The Enchiridion by St. Augustine
Chapter 92.--The Resurrection of the Lost.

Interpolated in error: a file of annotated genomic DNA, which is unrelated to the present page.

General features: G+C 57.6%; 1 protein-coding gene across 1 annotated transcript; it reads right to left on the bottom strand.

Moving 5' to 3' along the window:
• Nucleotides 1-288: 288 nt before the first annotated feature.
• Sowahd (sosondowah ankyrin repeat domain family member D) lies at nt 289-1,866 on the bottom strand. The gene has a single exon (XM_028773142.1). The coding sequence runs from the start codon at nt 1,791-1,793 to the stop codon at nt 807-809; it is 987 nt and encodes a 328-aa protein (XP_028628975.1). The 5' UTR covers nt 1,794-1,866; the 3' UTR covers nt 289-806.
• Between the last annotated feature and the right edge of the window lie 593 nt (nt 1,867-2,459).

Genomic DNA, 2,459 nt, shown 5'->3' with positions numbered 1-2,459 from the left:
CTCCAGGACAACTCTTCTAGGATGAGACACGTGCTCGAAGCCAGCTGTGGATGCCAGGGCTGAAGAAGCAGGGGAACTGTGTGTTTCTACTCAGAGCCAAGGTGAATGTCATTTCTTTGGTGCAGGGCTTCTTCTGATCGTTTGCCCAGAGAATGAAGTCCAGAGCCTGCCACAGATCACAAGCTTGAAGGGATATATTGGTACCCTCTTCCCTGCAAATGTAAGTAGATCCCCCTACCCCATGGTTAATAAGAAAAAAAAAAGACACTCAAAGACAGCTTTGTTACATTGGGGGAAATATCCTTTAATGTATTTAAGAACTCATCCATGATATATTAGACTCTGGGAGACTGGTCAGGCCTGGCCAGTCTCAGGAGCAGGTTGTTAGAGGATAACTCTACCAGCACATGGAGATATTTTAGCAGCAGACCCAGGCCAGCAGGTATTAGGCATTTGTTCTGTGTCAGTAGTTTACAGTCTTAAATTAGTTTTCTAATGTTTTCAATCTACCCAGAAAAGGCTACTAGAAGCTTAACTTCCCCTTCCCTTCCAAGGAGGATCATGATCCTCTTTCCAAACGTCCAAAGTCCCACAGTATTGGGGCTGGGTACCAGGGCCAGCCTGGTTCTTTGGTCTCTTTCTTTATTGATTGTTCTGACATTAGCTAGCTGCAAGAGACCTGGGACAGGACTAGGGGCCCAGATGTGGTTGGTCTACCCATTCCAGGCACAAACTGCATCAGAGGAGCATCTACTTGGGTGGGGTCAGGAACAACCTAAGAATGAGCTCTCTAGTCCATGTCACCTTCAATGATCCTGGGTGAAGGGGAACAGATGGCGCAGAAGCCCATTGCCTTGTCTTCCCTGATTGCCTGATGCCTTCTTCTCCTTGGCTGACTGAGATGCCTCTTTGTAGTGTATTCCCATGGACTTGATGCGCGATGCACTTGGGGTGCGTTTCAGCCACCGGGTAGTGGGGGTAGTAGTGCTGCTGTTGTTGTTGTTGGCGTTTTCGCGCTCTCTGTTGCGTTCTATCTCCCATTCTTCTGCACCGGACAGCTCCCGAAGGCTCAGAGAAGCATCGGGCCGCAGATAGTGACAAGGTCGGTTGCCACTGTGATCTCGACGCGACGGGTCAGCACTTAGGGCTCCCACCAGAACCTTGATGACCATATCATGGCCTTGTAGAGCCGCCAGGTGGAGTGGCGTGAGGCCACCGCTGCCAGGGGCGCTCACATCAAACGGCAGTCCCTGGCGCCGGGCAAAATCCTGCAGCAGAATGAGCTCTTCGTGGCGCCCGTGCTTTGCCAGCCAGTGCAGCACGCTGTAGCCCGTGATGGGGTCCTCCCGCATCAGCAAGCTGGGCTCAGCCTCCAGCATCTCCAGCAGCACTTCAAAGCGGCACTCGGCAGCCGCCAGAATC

But as for those who, out of the mass of perdition caused by the first man's sin, are not redeemed through the one Mediator between God and man, they too shall rise again, each with his own body, but only to be punished with the devil and his angels. Now, whether they shall rise again with all their diseases and deformities of body, bringing with them the diseased and deformed limbs which they possessed here, it would be labor lost to inquire. For we need not weary ourselves speculating about their health or their beauty, which are matters uncertain, when their eternal damnation is a matter of certainty. Nor need we inquire in what sense their body shall be incorruptible, if it be susceptible of pain; or in what sense corruptible, if it be free from the possibility of death. For there is no true life except where there is happiness in life, and no true incorruption except where health is unbroken by any pain. When, however, the unhappy are not permitted to die, then, if I may so speak, death itself dies not; and where pain without intermission afflicts the soul, and never comes to an end, corruption itself is not completed. This is called in Holy Scripture |the second death.|